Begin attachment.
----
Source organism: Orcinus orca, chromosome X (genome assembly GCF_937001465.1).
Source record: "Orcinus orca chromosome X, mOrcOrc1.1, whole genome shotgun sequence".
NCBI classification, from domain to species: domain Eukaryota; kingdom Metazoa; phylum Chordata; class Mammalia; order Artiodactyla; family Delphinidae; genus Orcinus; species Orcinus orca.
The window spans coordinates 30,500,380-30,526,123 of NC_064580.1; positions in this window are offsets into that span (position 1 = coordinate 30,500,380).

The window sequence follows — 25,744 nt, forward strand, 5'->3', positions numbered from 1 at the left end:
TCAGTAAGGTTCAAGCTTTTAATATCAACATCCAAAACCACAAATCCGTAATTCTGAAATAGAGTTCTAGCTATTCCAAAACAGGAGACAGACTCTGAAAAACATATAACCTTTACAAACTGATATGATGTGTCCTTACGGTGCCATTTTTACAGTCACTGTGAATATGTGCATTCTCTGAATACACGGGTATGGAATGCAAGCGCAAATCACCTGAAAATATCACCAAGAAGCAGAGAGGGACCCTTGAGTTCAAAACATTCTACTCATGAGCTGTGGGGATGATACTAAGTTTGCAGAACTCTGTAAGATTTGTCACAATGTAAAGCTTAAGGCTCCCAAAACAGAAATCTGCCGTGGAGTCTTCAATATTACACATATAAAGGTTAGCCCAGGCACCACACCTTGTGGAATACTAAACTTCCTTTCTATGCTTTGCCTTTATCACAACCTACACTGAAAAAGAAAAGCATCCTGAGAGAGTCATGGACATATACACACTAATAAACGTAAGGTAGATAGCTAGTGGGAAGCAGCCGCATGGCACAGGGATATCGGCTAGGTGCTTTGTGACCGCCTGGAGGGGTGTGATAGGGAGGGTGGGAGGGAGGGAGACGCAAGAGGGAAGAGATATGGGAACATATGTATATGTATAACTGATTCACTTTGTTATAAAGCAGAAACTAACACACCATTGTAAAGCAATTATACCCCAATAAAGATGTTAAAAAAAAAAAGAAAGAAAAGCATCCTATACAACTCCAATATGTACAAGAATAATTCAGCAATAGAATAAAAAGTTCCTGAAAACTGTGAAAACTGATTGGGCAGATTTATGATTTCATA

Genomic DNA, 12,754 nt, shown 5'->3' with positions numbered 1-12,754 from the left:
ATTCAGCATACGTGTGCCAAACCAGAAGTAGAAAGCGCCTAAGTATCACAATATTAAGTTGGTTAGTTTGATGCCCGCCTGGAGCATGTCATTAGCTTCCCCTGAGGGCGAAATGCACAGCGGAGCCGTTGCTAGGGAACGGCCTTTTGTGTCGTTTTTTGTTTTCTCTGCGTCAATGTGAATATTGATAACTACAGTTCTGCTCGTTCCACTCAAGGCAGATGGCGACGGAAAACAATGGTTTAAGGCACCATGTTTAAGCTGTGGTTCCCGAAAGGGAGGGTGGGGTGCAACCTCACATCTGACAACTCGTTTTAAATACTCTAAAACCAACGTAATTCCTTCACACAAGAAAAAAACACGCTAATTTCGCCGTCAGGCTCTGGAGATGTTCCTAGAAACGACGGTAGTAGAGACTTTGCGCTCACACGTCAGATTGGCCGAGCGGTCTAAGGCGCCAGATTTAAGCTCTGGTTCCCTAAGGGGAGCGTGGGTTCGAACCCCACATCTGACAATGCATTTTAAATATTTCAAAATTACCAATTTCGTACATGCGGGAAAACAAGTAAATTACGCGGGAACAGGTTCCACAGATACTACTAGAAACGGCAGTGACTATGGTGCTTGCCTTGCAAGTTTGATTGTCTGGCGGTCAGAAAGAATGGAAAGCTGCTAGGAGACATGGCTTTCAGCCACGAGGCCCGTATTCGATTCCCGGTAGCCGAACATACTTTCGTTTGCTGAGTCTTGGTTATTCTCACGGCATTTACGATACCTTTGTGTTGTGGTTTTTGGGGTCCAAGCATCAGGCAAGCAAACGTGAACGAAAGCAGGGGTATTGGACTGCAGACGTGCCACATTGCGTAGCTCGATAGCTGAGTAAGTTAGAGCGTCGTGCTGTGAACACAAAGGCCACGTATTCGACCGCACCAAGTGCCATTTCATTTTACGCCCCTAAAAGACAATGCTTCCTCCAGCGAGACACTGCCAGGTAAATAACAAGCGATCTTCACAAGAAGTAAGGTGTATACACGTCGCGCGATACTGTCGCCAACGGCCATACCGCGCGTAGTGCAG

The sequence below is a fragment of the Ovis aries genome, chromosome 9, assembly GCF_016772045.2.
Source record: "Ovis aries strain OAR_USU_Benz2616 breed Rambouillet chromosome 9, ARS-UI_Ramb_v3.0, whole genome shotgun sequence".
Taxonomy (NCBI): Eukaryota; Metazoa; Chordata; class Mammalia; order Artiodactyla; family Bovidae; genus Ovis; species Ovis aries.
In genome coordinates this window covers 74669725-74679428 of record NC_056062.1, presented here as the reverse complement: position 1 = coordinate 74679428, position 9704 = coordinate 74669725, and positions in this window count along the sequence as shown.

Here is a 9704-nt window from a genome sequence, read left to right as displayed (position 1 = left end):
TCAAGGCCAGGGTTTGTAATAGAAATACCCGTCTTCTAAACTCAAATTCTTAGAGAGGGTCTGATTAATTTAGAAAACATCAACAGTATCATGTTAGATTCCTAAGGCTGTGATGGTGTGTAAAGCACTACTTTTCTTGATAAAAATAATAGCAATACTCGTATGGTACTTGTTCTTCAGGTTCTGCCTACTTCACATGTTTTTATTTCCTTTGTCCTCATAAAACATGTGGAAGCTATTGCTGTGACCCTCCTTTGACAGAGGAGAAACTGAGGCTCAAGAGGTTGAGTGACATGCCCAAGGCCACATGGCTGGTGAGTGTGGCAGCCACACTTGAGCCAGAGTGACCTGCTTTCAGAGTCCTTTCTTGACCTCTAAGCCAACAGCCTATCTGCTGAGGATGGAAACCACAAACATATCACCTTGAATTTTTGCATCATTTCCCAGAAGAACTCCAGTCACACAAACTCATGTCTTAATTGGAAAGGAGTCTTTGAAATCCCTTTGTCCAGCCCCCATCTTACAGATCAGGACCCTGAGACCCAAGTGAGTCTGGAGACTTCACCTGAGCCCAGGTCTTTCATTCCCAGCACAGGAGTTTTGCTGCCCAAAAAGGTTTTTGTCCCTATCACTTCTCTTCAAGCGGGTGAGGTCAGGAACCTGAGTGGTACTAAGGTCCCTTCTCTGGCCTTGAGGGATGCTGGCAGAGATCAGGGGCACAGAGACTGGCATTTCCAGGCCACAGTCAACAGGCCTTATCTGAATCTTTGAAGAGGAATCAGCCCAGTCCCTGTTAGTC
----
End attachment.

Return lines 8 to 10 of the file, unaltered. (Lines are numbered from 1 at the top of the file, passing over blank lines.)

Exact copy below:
ATTCAGCATACGTGTGCCAAACCAGAAGTAGAAAGCGCCTAAGTATCACAATATTAAGTTGGTTAGTTTGATGCCCGCCTGGAGCATGTCATTAGCTTCCCCTGAGGGCGAAATGCACAGCGGAGCCGTTGCTAGGGAACGGCCTTTTGTGTCGTTTTTTGTTTTCTCTGCGTCAATGTGAATATTGATAACTACAGTTCTGCTCGTTCCACTCAAGGCAGATGGCGACGGAAAACAATGGTTTAAGGCACCATGTTTAAGCTGTGGTTCCCGAAAGGGAGGGTGGGGTGCAACCTCACATCTGACAACTCGTTTTAAATACTCTAAAACCAACGTAATTCCTTCACACAAGAAAAAAACACGCTAATTTCGCCGTCAGGCTCTGGAGATGTTCCTAGAAACGACGGTAGTAGAGACTTTGCGCTCACACGTCAGATTGGCCGAGCGGTCTAAGGCGCCAGATTTAAGCTCTGGTTCCCTAAGGGGAGCGTGGGTTCGAACCCCACATCTGACAATGCATTTTAAATATTTCAAAATTACCAATTTCGTACATGCGGGAAAACAAGTAAATTACGCGGGAACAGGTTCCACAGATACTACTAGAAACGGCAGTGACTATGGTGCTTGCCTTGCAAGTTTGATTGTCTGGCGGTCAGAAAGAATGGAAAGCTGCTAGGAGACATGGCTTTCAGCCACGAGGCCCGTATTCGATTCCCGGTAGCCGAACATACTTTCGTTTGCTGAGTCTTGGTTATTCTCACGGCATTTACGATACCTTTGTGTTGTGGTTTTTGGGGTCCAAGCATCAGGCAAGCAAACGTGAACGAAAGCAGGGGTATTGGACTGCAGACGTGCCACATTGCGTAGCTCGATAGCTGAGTAAGTTAGAGCGTCGTGCTGTGAACACAAAGGCCACGTATTCGACCGCACCAAGTGCCATTTCATTTTACGCCCCTAAAAGACAATGCTTCCTCCAGCGAGACACTGCCAGGTAAATAACAAGCGATCTTCACAAGAAGTAAGGTGTATACACGTCGCGCGATACTGTCGCCAACGGCCATACCGCGCGTAGTGCAG

The sequence below is a fragment of the Ovis aries genome, chromosome 9, assembly GCF_016772045.2.
Source record: "Ovis aries strain OAR_USU_Benz2616 breed Rambouillet chromosome 9, ARS-UI_Ramb_v3.0, whole genome shotgun sequence".